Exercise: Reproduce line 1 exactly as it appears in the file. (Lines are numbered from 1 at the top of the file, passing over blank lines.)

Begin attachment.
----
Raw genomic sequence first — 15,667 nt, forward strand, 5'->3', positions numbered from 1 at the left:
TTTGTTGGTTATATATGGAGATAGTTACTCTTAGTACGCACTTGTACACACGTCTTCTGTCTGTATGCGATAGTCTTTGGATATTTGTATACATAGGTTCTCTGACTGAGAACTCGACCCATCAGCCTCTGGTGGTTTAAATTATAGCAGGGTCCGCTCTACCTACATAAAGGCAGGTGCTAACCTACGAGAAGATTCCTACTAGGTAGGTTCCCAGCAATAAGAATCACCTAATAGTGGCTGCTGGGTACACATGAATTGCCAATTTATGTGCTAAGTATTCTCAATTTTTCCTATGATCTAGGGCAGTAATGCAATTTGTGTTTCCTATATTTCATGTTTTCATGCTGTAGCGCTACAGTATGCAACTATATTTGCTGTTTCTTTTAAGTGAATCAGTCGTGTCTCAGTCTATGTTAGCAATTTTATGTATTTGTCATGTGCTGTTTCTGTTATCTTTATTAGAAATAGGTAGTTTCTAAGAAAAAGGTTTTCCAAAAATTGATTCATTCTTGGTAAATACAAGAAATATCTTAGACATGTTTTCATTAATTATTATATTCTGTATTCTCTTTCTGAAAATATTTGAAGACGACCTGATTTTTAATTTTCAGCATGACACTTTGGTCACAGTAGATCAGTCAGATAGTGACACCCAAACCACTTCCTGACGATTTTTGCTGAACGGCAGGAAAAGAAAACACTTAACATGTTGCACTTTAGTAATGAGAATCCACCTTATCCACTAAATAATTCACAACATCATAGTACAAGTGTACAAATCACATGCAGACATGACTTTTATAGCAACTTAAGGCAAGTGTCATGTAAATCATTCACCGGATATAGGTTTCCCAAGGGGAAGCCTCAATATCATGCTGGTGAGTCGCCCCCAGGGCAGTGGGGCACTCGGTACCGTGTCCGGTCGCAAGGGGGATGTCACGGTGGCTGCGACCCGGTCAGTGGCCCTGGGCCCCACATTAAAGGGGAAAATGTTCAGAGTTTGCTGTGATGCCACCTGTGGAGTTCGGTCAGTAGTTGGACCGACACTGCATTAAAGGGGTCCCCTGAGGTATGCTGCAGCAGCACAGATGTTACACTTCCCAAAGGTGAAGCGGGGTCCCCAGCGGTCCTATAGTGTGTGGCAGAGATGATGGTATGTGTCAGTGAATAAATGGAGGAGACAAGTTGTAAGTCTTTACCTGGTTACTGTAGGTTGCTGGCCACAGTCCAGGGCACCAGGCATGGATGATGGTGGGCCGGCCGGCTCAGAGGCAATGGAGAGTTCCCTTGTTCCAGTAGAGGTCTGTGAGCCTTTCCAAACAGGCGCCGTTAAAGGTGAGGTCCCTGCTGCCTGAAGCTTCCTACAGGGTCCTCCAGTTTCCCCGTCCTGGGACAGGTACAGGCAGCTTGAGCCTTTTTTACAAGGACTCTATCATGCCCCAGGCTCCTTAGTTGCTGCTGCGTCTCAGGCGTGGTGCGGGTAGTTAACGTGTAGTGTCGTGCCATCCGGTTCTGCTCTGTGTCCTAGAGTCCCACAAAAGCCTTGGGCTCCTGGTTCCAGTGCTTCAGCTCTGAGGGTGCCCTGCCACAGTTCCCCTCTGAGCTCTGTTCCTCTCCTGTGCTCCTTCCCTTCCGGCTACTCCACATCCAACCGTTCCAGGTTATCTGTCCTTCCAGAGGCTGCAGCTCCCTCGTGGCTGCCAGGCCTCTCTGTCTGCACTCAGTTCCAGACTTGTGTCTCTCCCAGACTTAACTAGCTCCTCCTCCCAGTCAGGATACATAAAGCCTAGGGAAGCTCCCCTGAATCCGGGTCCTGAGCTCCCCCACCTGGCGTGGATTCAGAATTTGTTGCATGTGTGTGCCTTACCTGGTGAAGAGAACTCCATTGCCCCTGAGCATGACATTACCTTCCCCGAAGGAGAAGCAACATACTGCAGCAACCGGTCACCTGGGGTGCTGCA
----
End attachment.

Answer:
Raw genomic sequence first — 15,667 nt, forward strand, 5'->3', positions numbered from 1 at the left: